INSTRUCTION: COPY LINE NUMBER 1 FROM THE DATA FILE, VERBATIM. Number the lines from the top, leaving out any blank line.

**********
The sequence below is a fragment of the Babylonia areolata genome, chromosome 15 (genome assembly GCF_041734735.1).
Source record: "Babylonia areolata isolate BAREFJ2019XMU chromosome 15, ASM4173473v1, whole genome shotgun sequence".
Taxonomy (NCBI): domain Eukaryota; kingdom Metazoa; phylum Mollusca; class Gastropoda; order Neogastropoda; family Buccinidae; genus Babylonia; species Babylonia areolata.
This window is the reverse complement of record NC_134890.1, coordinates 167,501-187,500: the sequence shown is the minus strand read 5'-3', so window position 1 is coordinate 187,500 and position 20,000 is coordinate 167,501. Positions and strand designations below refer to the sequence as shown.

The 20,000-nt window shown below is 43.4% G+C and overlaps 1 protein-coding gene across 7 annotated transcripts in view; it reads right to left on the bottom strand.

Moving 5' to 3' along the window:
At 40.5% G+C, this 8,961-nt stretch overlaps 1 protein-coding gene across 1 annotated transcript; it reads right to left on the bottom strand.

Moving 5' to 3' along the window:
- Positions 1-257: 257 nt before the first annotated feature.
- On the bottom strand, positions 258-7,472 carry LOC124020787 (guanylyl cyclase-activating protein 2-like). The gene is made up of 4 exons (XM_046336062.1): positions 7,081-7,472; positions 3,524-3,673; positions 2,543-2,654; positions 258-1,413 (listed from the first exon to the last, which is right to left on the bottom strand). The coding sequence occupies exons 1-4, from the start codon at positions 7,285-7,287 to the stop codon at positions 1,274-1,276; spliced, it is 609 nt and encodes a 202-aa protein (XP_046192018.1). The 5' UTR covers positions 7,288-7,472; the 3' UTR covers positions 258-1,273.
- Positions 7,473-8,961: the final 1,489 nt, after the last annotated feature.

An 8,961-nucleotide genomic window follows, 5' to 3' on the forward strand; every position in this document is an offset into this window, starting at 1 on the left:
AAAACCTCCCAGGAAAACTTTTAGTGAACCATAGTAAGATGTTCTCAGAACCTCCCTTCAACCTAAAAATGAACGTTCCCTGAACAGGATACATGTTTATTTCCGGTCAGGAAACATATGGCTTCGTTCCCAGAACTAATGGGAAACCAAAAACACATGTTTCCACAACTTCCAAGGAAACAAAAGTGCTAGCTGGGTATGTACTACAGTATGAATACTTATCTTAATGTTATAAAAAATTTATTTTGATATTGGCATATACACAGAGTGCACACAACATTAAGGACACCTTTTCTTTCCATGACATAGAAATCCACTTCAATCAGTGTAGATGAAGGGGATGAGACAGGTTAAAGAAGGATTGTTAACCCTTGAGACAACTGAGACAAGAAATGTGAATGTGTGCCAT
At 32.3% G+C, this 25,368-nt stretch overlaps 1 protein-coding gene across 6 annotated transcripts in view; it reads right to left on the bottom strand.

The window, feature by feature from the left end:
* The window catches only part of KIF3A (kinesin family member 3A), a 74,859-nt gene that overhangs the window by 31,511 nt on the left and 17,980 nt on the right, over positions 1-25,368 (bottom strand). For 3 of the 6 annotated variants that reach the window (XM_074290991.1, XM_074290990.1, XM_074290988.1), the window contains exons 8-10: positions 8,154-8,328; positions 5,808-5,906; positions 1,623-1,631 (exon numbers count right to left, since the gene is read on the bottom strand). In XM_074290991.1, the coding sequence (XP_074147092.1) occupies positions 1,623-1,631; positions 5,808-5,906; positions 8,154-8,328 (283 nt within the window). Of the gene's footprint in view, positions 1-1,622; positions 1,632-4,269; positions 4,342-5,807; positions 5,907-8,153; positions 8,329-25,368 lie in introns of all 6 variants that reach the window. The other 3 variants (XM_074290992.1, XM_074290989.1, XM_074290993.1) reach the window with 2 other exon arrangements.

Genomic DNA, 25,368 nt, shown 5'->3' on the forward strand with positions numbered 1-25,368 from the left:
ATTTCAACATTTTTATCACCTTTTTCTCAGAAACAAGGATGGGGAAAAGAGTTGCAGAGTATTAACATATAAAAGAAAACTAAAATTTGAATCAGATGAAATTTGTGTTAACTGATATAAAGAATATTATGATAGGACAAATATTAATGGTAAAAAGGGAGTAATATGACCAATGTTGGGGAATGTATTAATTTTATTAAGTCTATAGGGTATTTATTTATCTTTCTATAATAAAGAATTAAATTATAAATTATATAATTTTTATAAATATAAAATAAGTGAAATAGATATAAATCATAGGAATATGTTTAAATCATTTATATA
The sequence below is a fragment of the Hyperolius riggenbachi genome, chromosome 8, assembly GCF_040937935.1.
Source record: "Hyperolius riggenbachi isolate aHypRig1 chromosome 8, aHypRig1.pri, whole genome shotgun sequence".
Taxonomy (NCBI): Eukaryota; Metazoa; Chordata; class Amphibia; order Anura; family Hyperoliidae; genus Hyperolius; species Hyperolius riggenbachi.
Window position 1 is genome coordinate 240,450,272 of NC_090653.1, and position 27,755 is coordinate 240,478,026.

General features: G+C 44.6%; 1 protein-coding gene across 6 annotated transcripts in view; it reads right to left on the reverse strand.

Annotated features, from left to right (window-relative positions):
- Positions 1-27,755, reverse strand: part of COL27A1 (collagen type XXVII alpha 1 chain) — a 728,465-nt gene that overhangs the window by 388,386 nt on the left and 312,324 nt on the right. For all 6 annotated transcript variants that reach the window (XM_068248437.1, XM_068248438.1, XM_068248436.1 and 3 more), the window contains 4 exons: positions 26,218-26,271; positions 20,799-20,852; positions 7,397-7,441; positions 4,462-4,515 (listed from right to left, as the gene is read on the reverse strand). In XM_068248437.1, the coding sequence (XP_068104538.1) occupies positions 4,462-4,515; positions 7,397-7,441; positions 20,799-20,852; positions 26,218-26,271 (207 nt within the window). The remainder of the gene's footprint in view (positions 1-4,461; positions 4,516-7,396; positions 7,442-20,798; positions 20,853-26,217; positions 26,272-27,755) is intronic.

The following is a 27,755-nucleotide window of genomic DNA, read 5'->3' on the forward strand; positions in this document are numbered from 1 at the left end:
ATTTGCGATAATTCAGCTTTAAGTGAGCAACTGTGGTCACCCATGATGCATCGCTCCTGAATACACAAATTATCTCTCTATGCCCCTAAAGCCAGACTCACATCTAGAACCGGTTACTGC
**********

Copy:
The sequence below is a fragment of the Babylonia areolata genome, chromosome 15 (genome assembly GCF_041734735.1).